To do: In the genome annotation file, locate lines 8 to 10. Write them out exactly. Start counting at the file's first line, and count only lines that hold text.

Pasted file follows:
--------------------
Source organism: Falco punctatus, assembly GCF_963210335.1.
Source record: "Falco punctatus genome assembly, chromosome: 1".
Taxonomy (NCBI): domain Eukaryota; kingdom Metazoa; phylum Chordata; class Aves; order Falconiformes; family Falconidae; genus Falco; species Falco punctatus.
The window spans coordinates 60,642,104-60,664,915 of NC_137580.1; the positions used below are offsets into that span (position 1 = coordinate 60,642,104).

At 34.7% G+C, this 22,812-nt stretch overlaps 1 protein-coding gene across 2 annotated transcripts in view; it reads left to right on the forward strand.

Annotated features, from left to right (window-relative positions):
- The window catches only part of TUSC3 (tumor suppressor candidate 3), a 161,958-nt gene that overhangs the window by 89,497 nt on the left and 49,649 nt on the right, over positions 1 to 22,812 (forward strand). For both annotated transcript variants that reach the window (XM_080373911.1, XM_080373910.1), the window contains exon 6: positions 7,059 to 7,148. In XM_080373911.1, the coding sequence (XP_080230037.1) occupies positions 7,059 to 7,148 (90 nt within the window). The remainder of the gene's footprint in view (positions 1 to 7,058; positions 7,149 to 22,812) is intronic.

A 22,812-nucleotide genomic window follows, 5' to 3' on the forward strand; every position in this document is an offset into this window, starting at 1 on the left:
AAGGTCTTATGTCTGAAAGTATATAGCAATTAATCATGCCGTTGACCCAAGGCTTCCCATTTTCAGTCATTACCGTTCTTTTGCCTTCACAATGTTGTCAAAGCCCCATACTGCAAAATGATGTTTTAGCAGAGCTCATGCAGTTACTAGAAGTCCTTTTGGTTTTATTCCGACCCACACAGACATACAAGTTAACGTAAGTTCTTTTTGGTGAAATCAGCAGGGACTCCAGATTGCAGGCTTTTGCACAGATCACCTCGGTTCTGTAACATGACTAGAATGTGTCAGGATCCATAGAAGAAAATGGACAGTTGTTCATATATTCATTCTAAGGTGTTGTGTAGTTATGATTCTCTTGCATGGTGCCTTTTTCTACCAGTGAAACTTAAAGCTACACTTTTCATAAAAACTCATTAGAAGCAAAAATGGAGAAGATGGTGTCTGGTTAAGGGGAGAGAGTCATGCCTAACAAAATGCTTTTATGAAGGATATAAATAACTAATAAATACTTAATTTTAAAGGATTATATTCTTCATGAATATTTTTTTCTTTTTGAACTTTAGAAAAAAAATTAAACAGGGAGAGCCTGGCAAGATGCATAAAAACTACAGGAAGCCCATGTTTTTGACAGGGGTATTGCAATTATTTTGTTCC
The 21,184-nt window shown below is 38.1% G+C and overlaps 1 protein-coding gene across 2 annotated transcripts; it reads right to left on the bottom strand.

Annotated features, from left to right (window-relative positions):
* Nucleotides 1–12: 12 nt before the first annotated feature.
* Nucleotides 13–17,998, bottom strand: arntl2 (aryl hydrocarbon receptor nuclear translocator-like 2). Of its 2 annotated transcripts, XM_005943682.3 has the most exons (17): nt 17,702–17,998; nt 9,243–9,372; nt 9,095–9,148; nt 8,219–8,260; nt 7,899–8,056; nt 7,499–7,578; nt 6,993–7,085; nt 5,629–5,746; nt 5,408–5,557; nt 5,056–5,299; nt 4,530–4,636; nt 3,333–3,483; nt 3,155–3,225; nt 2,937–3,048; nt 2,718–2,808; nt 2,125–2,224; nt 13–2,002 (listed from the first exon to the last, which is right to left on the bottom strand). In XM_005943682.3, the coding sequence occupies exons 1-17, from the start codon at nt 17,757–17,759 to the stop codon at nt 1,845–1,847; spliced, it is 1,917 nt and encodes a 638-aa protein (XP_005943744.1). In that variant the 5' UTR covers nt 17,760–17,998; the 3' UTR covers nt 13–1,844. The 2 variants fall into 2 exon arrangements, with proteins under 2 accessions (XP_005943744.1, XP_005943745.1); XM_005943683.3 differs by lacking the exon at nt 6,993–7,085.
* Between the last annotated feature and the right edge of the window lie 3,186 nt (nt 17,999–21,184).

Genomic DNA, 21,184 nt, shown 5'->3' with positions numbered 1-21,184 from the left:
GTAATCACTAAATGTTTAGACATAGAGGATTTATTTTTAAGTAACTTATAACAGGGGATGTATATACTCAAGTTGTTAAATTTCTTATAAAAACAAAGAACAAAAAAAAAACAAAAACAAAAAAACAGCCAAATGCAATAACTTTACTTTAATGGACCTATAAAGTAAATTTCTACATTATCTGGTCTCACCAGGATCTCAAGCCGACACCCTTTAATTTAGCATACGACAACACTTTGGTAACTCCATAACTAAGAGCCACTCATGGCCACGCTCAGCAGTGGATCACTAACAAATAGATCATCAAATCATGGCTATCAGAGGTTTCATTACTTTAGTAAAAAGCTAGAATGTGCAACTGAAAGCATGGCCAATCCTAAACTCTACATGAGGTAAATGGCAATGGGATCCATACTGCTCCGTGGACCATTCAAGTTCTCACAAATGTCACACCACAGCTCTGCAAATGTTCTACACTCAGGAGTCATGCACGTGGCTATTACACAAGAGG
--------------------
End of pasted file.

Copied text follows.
A 22,812-nucleotide genomic window follows, 5' to 3' on the forward strand; every position in this document is an offset into this window, starting at 1 on the left:
AAGGTCTTATGTCTGAAAGTATATAGCAATTAATCATGCCGTTGACCCAAGGCTTCCCATTTTCAGTCATTACCGTTCTTTTGCCTTCACAATGTTGTCAAAGCCCCATACTGCAAAATGATGTTTTAGCAGAGCTCATGCAGTTACTAGAAGTCCTTTTGGTTTTATTCCGACCCACACAGACATACAAGTTAACGTAAGTTCTTTTTGGTGAAATCAGCAGGGACTCCAGATTGCAGGCTTTTGCACAGATCACCTCGGTTCTGTAACATGACTAGAATGTGTCAGGATCCATAGAAGAAAATGGACAGTTGTTCATATATTCATTCTAAGGTGTTGTGTAGTTATGATTCTCTTGCATGGTGCCTTTTTCTACCAGTGAAACTTAAAGCTACACTTTTCATAAAAACTCATTAGAAGCAAAAATGGAGAAGATGGTGTCTGGTTAAGGGGAGAGAGTCATGCCTAACAAAATGCTTTTATGAAGGATATAAATAACTAATAAATACTTAATTTTAAAGGATTATATTCTTCATGAATATTTTTTTCTTTTTGAACTTTAGAAAAAAAATTAAACAGGGAGAGCCTGGCAAGATGCATAAAAACTACAGGAAGCCCATGTTTTTGACAGGGGTATTGCAATTATTTTGTTCC
The 21,184-nt window shown below is 38.1% G+C and overlaps 1 protein-coding gene across 2 annotated transcripts; it reads right to left on the bottom strand.